His primary areas of study are Neuroscience, Cortex, Brain mapping, Epilepsy and Cerebral cortex. His research is interdisciplinary, bridging the disciplines of Language area and Neuroscience. His research integrates issues of Anesthesia and Surgery in his study of Epilepsy.
His Surgery research incorporates themes from Epilepsy surgery and Electroencephalography. George A. Ojemann has researched Cerebral cortex in several fields, including Sensory system, Glioma and Craniotomy. His Stimulation research is multidisciplinary, incorporating elements of Cognitive psychology and Cerebral hemisphere.
His main research concerns Neuroscience, Epilepsy, Temporal lobe, Surgery and Cortex. His Neuroscience research focuses on Stimulation, Cerebral cortex, Verbal memory, Cortical stimulation mapping and Premovement neuronal activity. His work in Verbal memory addresses issues such as Cognitive psychology, which are connected to fields such as Reading.
In his study, which falls under the umbrella issue of Epilepsy, Magnetic resonance imaging is strongly linked to Electroencephalography. His research in Temporal lobe focuses on subjects like Audiology, which are connected to Amobarbital and Aphasia. George A. Ojemann has included themes like Frontal lobe, Sensory system and Brain mapping in his Cortex study.
George A. Ojemann mainly investigates Neuroscience, Epilepsy, Temporal lobe, Epilepsy surgery and Brain mapping. His Epilepsy research is multidisciplinary, incorporating perspectives in Surgery, Central nervous system disease and Anesthesia. His Surgery research integrates issues from Lateralization of brain function and Posttraumatic epilepsy.
His study in Temporal lobe is interdisciplinary in nature, drawing from both Frontal lobe and Semantic memory. The concepts of his Epilepsy surgery study are interwoven with issues in Magnetic resonance imaging, Homunculus and Audiology. George A. Ojemann combines subjects such as Dominant hemisphere, Cortex and Naming errors with his study of Stimulation.
George A. Ojemann spends much of his time researching Neuroscience, Brain mapping, Epilepsy surgery, Temporal lobe and Epilepsy. Many of his studies on Neuroscience involve topics that are commonly interrelated, such as Audiology. In his study, Retrospective cohort study, Motor Deficit, White matter, Preoperative care and Surgery is inextricably linked to Cortex, which falls within the broad field of Brain mapping.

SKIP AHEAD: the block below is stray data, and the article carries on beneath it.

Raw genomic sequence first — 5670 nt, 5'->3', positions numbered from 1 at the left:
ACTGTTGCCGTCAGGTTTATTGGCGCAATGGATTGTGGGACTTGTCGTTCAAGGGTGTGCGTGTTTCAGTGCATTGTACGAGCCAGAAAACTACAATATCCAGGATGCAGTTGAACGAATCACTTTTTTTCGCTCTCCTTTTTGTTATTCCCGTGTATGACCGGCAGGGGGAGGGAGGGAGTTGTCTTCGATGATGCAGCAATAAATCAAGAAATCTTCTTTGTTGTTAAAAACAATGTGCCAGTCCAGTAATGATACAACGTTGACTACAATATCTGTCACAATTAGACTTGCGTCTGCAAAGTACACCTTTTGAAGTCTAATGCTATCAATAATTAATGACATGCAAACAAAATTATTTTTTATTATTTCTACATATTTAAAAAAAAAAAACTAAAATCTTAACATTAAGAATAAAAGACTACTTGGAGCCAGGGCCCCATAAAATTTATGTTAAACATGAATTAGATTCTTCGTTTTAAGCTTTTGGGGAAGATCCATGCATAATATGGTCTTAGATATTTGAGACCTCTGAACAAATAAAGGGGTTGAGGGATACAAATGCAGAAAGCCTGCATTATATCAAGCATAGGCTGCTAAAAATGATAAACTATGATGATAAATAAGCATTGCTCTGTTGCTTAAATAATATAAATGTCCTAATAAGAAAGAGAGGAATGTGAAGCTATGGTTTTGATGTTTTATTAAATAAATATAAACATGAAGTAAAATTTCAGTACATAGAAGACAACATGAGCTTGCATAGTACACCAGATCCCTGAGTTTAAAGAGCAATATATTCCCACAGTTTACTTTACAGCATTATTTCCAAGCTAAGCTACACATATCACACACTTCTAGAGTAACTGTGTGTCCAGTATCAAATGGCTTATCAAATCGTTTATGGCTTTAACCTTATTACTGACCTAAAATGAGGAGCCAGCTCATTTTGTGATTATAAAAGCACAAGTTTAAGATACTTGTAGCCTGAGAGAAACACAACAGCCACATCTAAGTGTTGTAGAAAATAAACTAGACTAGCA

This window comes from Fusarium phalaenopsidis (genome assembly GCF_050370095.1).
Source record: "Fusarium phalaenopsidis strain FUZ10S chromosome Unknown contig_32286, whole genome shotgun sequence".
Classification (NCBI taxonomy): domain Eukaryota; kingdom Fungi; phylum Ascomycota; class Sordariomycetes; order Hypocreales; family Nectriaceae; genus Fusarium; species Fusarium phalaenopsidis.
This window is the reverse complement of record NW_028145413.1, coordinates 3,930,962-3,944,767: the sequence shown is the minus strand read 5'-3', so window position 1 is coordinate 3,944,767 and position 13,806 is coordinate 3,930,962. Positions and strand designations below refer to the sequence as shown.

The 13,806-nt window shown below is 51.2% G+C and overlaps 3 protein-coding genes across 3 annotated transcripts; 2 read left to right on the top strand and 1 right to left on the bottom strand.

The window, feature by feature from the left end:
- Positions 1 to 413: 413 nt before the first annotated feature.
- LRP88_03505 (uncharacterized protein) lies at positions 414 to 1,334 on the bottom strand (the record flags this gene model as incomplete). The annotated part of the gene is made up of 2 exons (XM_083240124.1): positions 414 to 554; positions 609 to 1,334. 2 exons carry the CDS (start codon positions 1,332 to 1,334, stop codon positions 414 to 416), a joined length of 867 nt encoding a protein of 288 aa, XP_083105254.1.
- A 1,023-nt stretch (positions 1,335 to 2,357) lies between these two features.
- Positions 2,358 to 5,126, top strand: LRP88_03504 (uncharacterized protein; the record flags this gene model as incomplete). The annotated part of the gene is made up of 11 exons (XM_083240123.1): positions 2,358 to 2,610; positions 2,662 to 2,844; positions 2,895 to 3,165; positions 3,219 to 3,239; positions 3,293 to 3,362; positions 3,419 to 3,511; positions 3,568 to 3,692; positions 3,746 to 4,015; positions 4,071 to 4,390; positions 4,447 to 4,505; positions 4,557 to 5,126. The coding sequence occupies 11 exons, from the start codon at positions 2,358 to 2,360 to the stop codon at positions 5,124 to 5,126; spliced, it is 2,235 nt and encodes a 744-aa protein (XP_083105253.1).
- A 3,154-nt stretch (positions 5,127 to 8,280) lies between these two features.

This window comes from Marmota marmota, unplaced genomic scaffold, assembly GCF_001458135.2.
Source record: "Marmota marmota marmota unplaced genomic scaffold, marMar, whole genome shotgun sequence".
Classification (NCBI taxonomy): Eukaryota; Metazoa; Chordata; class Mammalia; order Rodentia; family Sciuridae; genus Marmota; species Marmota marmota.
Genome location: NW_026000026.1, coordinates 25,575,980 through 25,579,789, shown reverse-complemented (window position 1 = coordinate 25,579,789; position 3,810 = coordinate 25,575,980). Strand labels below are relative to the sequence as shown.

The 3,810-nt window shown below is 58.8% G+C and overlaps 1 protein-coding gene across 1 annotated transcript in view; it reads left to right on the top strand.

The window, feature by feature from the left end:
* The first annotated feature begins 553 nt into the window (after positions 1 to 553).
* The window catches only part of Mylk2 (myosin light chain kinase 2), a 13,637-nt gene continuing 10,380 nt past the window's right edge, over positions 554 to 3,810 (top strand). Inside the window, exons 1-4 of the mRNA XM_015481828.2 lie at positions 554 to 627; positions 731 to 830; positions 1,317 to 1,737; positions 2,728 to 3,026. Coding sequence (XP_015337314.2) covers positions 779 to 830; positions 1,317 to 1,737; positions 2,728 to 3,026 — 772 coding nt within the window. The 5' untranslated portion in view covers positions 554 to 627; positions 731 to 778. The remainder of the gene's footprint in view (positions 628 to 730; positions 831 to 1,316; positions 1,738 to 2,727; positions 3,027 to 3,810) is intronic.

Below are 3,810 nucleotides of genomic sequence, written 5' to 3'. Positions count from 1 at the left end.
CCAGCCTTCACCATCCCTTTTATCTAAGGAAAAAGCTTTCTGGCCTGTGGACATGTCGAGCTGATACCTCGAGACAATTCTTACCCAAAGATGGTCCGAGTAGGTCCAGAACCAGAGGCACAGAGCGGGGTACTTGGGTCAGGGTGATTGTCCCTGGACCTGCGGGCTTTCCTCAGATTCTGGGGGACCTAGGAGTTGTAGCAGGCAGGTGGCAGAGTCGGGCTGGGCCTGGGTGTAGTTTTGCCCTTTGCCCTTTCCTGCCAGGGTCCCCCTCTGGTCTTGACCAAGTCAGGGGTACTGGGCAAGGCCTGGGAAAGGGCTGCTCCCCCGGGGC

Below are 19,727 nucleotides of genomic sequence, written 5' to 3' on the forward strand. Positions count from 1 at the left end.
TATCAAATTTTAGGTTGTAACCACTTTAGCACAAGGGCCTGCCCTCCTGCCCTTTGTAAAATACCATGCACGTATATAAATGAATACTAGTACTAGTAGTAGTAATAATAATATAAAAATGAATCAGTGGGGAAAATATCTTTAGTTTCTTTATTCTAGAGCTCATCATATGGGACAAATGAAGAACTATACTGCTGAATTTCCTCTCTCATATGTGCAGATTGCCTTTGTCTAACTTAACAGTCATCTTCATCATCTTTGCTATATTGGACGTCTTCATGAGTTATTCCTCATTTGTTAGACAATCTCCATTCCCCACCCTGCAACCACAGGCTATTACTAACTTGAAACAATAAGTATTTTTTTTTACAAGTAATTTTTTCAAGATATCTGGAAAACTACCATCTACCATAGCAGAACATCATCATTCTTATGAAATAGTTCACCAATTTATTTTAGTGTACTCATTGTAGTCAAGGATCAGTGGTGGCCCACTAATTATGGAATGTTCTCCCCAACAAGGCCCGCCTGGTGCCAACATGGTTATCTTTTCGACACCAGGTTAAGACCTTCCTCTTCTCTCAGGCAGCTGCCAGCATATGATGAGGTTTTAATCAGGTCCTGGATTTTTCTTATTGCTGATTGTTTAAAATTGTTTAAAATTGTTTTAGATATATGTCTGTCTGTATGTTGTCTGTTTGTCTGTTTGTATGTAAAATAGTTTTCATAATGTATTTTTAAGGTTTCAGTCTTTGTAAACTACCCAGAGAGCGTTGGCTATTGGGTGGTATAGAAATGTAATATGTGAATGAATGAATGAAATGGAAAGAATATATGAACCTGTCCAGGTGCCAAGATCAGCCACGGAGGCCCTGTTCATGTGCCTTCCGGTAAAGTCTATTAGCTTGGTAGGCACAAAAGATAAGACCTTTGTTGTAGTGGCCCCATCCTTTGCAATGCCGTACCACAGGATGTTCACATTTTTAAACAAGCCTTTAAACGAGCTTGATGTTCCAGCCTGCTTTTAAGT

His study explores the link between Epilepsy surgery and topics such as Semantic memory that cross with problems in Free recall, Neuroimaging and Face. His work focuses on many connections between Temporal lobe and other disciplines, such as Electroencephalography, that overlap with his field of interest in Pathological, Central nervous system disease, Status epilepticus, Linguistics and Control. His work deals with themes such as Cerebral cortex, Language center, Verbal reasoning and Lobe, which intersect with Stimulation.
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Cortical language localization in left, dominant hemisphere. An electrical stimulation mapping investigation in 117 patients.
George Ojemann;Jeff Ojemann;E. Lettich;M. Berger.
Journal of Neurosurgery (2008)
Brain organization for language from the perspective of electrical stimulation mapping
George A. Ojemann.
Behavioral and Brain Sciences (1983)
Cortical organization of language
George A. Ojemann.
The Journal of Neuroscience (1991)
Brain Mapping Techniques to Maximize Resection, Safety, and Seizure Control in Children with Brain Tumors
Mitchel S. Berger;Joseph Kincaid;George A. Ojemann;Ettore Lettich.
Individual variability in cortical localization of language
George A. Ojemann.
Journal of Neurosurgery (1979)
Cortical localization of temporal lobe language sites in patients with gliomas.
Michael M. Haglund;Mitchel S. Berger;Michael Shamseldin;Etorre Lettich.
The Bilingual Brain
George A. Ojemann;Harry A. Whitaker.
JAMA Neurology (1978)
Human language cortex: localization of memory, syntax, and sequential motor-phoneme identification systems.
George Ojemann;Catherine Mateer.
Intraoperative subcortical stimulation mapping for hemispherical perirolandic gliomas located within or adjacent to the descending motor pathways: evaluation of morbidity and assessment of functional outcome in 294 patients.
G Evren Keles;David A Lundin;Kathleen R Lamborn;Edward F Chang.
Journal of Neurosurgery (2004)
Neuronal activity in the human lateral temporal lobe. I. Responses to speech.
O. Creutzfeldt;G. Ojemann;E. Lettich.
Experimental Brain Research (1989)
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